I started this blog six years ago. Can you believe it?
When I published my first post, I really had one goal: To help other library workers. I believed that sharing tips, strategies, ideas, and best practices for library marketing would strengthen the whole library industry and help secure the future of libraries.
I still believe that.
And we’ve come a long way in library marketing. Many libraries are promoting their collection and services in ways they would have never imagined six years ago. They’re focused on strategy and innovation. They’re not afraid to try new things. They’re experimenting. They’re putting cardholders first.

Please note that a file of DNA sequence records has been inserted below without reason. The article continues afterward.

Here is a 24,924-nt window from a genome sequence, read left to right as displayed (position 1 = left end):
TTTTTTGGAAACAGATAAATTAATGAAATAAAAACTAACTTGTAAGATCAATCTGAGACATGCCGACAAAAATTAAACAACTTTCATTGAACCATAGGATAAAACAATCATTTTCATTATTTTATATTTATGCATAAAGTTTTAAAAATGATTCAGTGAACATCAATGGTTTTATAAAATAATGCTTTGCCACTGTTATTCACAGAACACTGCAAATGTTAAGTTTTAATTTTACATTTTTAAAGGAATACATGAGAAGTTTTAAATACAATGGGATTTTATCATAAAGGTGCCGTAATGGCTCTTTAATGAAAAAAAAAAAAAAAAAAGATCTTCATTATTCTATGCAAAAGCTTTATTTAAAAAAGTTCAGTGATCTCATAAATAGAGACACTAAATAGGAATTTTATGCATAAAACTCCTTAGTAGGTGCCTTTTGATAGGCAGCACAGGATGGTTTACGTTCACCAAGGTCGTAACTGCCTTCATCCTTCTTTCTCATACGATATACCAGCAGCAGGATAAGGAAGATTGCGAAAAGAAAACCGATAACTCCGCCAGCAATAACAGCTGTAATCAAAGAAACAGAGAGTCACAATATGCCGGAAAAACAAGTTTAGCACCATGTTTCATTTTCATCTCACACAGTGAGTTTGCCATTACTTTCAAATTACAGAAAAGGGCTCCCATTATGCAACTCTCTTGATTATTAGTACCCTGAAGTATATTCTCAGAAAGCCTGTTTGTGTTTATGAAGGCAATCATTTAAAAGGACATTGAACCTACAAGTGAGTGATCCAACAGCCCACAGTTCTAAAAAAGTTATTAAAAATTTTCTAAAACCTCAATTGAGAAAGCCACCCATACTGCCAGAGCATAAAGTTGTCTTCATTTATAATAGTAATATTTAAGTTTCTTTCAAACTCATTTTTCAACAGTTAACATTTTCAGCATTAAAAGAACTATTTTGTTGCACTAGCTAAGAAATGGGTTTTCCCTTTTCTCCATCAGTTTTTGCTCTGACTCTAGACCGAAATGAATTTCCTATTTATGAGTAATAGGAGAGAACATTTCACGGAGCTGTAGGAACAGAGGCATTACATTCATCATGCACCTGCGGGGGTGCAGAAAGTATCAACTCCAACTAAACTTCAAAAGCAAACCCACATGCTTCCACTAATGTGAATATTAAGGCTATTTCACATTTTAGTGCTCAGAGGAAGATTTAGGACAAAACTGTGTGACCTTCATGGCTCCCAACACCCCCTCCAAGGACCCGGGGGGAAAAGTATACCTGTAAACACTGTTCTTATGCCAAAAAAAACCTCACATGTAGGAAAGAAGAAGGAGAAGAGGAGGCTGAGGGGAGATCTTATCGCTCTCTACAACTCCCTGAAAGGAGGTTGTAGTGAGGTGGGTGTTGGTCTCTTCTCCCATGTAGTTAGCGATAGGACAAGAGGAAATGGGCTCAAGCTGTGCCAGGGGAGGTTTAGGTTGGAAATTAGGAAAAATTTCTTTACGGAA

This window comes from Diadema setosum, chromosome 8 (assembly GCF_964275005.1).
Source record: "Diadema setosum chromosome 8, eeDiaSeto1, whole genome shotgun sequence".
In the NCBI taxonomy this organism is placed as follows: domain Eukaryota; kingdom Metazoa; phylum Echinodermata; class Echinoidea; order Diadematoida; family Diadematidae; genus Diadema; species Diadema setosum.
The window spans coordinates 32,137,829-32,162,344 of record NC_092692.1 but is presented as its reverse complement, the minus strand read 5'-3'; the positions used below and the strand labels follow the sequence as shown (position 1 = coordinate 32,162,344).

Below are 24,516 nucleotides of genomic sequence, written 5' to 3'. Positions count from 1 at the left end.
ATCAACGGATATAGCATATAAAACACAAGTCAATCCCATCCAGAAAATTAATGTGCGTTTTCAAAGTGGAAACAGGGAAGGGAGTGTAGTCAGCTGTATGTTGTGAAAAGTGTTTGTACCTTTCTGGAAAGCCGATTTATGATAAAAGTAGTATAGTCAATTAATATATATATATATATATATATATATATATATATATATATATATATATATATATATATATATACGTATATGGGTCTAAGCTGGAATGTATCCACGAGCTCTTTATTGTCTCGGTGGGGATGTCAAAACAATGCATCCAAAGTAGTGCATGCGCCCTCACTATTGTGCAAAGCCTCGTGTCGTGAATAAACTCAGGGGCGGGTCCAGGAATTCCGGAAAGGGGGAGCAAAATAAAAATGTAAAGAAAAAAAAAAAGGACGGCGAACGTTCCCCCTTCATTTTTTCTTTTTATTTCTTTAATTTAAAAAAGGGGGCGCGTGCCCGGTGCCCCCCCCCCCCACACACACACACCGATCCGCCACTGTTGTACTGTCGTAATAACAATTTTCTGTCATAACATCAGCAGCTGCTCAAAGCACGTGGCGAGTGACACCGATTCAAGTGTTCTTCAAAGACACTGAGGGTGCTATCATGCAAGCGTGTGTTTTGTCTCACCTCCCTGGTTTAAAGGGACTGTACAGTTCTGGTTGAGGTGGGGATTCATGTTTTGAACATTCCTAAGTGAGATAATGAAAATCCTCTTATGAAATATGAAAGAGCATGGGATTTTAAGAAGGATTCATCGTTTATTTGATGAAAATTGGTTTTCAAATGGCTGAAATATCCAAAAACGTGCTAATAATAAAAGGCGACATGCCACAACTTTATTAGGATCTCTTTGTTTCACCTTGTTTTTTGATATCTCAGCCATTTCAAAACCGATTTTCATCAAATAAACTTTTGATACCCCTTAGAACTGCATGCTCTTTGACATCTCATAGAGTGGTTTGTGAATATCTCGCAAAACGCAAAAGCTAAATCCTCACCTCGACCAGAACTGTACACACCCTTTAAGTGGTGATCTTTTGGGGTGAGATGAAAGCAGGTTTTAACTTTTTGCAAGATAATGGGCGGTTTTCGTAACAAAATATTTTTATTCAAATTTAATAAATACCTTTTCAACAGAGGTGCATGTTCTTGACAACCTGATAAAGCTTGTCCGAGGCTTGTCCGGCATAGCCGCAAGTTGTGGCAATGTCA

Library marketing no longer stinks! Now it’s time to advance library marketing to the next level. Here are the four things libraries should do now to move successfully into the future.
Put your collection front and center on your website.
When I visit a library website, the first thing I notice is how prominently they promote their books, movies, and streaming content. When I must search for these things, it causes me real grief. It’s like going to the grocery store and finding the milk and eggs hidden in a back room accessible only to the most intrepid shoppers.
Most of the folks who interact with your library online are there for the collection. If you don’t believe me, check your website statistics. Look at Google Analytics. I’ll bet you the most visited pages of your website are the homepage, your catalog, and any page that showcases your collection items.
Don’t hide your collection on your website.